An official website of the United States government
Here's how you know
A .mil website belongs to an official U.S. Department of Defense organization in the United States.
A lock (lock ) or https:// means you’ve safely connected to the .mil website. Share sensitive information only on official, secure websites.













NEWS | July 10, 2017

The road to “Return to Duty”

By Whitney Delbridge Nichels U.S. Army Warrior Care and Transition

For Soldiers competing in the 2017 Department of Defense Warrior Games, several months of their lives are dedicated to training for the chance to win gold. But once the medals are awarded and the crowds disperse, many of those service members return to their post-military careers or to one of two tracks of the Comprehensive Transition Program – Transition to Veteran Status or Return to Duty.

While RTD is not an option for every Soldier, ideally, those who complete rehabilitation in a Warrior Transition Battalion will be able to continue their military career in their desired Military Occupational Specialty.

That was the case for Staff Sgt. Rachel Salemink, a Army Reserve Soldier who was injured in 2015 while mobilized at Fort Bliss, Texas.

She recovered at the post’s Warrior Transition Battalion and was able to return to duty in October 2016. For her, that meant being able to return home to Indiana.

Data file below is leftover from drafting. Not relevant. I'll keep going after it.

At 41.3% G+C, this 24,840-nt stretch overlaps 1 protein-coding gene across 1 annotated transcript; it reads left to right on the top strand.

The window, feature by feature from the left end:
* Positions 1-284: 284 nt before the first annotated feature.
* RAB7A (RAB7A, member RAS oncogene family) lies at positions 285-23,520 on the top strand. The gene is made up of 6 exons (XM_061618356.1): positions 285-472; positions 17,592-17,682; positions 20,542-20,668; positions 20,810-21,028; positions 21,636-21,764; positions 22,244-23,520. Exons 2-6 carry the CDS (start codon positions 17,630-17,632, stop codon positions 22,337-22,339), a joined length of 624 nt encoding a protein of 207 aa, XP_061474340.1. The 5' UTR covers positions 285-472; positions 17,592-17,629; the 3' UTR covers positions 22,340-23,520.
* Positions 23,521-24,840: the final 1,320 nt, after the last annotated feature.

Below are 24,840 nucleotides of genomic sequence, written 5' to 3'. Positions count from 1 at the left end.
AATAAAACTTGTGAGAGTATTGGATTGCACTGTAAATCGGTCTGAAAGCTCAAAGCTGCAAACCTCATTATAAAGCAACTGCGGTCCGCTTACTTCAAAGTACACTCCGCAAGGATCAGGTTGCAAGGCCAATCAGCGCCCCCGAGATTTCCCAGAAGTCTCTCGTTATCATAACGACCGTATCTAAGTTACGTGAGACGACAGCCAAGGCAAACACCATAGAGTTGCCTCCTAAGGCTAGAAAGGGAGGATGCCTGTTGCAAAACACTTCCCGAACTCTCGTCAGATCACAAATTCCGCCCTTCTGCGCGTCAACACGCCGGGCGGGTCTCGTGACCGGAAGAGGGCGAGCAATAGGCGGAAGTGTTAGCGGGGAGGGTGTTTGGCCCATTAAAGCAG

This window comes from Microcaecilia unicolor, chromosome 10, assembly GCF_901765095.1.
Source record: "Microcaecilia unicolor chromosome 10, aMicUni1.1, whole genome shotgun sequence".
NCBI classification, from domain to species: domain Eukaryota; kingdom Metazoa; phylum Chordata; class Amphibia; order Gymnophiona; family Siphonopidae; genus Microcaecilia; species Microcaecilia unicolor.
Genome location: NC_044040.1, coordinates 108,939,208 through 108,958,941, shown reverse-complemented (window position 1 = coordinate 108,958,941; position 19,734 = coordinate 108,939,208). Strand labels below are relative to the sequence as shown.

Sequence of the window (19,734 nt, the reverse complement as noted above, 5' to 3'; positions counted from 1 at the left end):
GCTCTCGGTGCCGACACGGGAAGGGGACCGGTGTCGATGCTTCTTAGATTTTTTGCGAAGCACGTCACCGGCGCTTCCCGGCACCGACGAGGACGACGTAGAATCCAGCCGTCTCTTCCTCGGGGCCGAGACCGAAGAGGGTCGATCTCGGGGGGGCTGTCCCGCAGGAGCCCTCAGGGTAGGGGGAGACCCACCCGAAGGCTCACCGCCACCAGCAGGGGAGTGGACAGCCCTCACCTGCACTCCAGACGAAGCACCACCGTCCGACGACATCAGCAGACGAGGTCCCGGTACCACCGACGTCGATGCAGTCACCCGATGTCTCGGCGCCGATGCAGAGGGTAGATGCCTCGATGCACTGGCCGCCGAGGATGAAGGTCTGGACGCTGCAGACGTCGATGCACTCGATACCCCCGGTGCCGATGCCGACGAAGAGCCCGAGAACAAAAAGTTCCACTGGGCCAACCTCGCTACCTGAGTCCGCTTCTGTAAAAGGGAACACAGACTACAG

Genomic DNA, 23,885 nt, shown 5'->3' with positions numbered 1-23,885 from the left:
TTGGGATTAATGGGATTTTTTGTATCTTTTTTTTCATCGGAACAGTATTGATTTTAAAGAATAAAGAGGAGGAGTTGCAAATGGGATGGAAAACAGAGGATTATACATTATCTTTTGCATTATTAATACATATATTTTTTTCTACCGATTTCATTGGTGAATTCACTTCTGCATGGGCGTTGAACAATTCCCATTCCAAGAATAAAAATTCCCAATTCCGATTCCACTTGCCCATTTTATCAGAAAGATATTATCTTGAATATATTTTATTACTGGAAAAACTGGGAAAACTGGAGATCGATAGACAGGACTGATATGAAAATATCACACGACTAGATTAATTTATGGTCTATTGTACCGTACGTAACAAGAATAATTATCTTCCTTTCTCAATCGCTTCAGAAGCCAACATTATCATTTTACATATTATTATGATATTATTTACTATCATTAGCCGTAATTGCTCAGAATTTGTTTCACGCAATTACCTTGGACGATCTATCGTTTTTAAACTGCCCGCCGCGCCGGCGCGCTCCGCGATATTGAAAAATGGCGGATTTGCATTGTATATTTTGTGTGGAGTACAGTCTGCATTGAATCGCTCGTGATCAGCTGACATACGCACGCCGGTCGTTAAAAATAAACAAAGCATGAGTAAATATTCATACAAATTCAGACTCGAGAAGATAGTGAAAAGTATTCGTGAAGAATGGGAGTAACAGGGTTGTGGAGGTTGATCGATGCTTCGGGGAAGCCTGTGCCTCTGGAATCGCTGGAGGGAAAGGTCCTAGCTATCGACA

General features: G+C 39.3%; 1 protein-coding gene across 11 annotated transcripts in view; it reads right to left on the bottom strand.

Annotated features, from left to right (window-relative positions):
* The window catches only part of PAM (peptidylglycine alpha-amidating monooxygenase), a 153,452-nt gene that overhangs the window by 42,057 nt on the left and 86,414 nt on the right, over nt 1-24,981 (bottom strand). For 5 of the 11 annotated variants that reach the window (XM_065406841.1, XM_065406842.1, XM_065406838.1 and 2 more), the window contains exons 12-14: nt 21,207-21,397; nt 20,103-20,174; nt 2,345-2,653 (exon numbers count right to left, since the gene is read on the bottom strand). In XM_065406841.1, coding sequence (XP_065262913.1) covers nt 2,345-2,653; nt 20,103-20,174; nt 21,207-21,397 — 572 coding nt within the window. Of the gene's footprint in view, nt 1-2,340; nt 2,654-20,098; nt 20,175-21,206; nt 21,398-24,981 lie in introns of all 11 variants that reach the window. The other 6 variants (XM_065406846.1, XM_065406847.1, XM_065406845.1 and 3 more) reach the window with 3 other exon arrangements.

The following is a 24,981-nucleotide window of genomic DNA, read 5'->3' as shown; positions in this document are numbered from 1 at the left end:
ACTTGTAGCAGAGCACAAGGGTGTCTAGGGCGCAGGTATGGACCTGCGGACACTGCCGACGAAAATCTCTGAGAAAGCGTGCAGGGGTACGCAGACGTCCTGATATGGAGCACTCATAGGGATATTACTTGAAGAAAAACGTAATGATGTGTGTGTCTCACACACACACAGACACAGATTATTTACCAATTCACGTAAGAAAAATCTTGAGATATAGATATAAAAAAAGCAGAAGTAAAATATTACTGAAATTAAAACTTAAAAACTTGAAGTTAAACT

“I wasn't allowed to take my family to Texas with me on my Reserve Mobilization, so they weren't able to be there for me physically,” Salemink said. “So, being home with my husband and kids has been the best part of being Returned to Duty.”

But the process came with challenges.

“I only had to take care of myself when I was gone. So, coming back home and taking care of myself, the boys and my home has been a little bit of a struggle,” Salemink said. “Rebuilding my family and friend relationships has been hard, but I'm making progress. “

It’s a common obstacle for Soldiers getting back to life as they knew it.

Sgt. 1st Class Heather Moran found herself in a similar position after recovering from a serious thumb injury at the Joint Base Lewis McChord WTB and returning to her Army Reserve duties in May.

“A lot changes in two years,” Moran said regarding the time she spent away. “I got so used to being in military mode, but right now I’m taking it one day at a time and enjoying my time with my kids.”

The programs, events and coaching available in the WTB’s are designed to help with the process. Salemink says that played an important role in her transition.

“My Triad Team listened to me, they took care of any and all of my needs,” Salemink said. “If I had any concerns, they found ways to help me succeed. I am so grateful for them & their guidance.”

For other Soldiers in WTB’s working towards returning to duty, she offers this advice: “Have patience with the process, it isn't going to happen over night.”